Reuleaux Coaster

What’s better than a cool build? A cool build with valuable advice! Add a few flashy pictures and you have [Martin Raynsford]’s Reuleaux triangle coasters blog post. [Martin Raynsford] wanted to share his advice about the importance of using jigs and we’re sold. He was able to make 100 coasters in a single day and if he’s like us, after number ten, the work gets a little hurried and that is when mistakes are made.

Jig is a broad term when it comes to tooling but essentially, it holds your part in place while you work on it. In this case, a jig was made to hold the coaster pieces while they were glued together. [Martin Raynsford] didn’t need any registration marks on the wood so even the back is clean. If you look closely, the coaster is two parts, the frame and the triangle. Each part is three layers and they cannot separated once the glue dries. If any part doesn’t line up properly, the whole coaster is scrap wood.

This robot arm engraved 400 coasters in a day but maybe you would prefer if you simply had your beer delivered to your new coasters.

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This Method of Gluing onto Curves Sucks!

Sometimes the right tool for a job can be unusual, and this sucked only in the sense that vacuum sealing was involved. Recently [Martin Raynsford] found himself in a situation of needing to glue a wood veneer onto a curved surface, but faced a shortage of clamps. His clever solution was to vacuum-seal the whole thing and let the contour-hugging plastic bag take care of putting even pressure across the entire glued surface. After the glue had set enough to grip the materials securely, the bag was removed to let the whole thing dry completely. Gluing onto a curved surface has never been so clamp-free.

The curved piece in question was made from dozens of layers of laser-cut plywood, stacked and glued to make the curved lid of a custom-built chest. It might have been just the right shape, but it wasn’t much to look at. As you can see, giving it a wood veneer improved the appearance considerably. Wood veneers are attractive and versatile; we’ve seen for example that LEDs will shine through wood veneer quite easily.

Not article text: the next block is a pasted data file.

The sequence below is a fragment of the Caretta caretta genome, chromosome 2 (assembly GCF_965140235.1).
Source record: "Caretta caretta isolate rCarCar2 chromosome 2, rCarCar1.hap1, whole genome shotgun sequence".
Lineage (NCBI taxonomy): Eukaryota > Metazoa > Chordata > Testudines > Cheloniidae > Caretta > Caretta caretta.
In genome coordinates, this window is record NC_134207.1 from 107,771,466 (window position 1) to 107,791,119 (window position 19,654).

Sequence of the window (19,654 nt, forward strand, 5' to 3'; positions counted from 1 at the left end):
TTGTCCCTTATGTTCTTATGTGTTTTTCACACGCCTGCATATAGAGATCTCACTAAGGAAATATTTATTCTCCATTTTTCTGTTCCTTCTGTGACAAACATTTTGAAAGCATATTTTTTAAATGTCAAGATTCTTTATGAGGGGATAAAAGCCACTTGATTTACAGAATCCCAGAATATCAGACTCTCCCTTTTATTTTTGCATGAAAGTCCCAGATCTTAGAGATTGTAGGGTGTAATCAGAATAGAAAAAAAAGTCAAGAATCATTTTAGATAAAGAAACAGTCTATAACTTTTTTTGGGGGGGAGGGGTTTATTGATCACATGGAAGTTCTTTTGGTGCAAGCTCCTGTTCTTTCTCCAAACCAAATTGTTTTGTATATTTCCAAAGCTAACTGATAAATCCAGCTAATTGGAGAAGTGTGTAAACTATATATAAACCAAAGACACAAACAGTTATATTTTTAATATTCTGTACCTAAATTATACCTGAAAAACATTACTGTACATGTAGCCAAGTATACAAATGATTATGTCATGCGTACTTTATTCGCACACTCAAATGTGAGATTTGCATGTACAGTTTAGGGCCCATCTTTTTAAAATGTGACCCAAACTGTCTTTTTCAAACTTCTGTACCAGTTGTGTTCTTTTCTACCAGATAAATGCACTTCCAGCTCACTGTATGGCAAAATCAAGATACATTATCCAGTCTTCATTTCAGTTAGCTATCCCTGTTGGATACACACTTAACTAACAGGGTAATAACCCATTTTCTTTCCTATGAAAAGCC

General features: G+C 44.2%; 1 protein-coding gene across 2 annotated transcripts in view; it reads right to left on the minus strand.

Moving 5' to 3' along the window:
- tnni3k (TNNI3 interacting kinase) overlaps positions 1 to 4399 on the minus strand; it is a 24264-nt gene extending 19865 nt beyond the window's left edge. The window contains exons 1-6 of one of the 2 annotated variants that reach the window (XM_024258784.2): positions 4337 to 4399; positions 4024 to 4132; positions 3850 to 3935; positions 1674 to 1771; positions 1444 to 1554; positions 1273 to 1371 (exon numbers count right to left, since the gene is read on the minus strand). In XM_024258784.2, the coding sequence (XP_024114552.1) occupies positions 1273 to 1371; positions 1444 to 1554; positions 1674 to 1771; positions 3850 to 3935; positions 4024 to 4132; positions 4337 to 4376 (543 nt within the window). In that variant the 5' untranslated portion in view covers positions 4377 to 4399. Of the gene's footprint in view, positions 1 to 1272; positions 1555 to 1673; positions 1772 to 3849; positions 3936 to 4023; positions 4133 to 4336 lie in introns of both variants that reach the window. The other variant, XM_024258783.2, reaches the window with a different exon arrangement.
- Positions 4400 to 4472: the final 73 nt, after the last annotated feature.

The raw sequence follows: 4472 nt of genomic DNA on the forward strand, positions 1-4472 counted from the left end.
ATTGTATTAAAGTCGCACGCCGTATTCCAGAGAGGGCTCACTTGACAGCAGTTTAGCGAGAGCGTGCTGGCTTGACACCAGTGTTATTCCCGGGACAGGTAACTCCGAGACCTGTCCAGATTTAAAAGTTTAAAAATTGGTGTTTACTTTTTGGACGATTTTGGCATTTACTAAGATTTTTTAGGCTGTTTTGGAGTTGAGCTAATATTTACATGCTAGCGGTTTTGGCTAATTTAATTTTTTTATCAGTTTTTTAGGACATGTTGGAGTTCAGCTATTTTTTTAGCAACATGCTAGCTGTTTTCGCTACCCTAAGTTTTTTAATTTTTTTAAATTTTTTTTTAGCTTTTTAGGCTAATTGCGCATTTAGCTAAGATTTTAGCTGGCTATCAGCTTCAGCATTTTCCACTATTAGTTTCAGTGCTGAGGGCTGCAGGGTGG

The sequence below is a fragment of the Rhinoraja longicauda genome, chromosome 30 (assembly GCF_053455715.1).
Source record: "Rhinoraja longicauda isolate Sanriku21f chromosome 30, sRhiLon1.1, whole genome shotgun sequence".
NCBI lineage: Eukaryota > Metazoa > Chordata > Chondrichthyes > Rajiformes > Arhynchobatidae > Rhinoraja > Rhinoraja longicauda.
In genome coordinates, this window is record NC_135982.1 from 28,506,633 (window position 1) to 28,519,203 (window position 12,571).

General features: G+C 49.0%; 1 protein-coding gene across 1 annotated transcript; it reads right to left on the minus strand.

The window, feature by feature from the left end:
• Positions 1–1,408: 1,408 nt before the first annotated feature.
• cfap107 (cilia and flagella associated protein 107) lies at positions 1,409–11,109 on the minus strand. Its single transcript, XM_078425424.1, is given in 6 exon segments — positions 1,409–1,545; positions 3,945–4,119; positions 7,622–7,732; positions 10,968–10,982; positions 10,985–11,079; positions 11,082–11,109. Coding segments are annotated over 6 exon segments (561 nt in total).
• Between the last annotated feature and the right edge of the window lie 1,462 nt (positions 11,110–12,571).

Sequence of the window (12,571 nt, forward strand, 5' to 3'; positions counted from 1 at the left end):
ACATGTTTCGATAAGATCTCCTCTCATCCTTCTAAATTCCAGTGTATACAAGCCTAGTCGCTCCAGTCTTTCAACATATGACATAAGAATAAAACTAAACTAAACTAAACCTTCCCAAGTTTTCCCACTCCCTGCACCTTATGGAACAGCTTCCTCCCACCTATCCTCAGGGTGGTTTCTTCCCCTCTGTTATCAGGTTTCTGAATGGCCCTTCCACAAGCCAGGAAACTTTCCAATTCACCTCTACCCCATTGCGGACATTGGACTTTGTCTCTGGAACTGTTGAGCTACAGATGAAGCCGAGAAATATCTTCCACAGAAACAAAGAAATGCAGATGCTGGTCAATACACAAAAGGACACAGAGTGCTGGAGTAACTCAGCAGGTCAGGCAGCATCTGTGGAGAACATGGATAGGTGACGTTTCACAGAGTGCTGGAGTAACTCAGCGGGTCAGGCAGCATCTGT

Improved Game Tokens with Laser Cutting and Clever Design

[Martin Raynsford] is a prolific project maker, especially when it comes to using a laser cutter. These laser-cut token counters for the board game Tigris & Euphrates demonstrate some clever design, and show that some simple touches can make a big difference.

In the digital version of the game, the tokens conveniently display a number representing their total power value. [Martin] liked this feature, and set out to design a replacement token for the tabletop version that could display a number while still keeping the aesthetic of the originals. The tokens were designed as a dial with a small cutout window to show a number, but the surface of the token showing color and icon is still mostly unchanged.

Magnets hold the top and bottom together, and because of the small size of the assembly, no detents are needed. Friction is enough to keep things from moving unintentionally. The second noteworthy design feature is the material for the top layer of the token. This layer is made from 0.8 mm birch plywood; a nice and thin top layer means a wider viewing angle because the number is nearer to the surface. If the top layer were thicker, the number would be recessed and harder to see.

[Martin] made the design file available should anyone wish to try it out. No stranger to games, he even once game-ified the laser itself, turning it into a physical version of Space Invaders. Be sure to check it out!

 

Two-Piece Boxes Thanks to Laser-Cut Flex Hinges

It sounds like a challenge from a [Martin Gardner] math puzzle from the Scientific American of days gone by: is it possible to build a three-dimensional wooden box with only two surfaces? It turns out it is, if you bend the rules and bend the wood to make living hinge boxes with a laser cutter.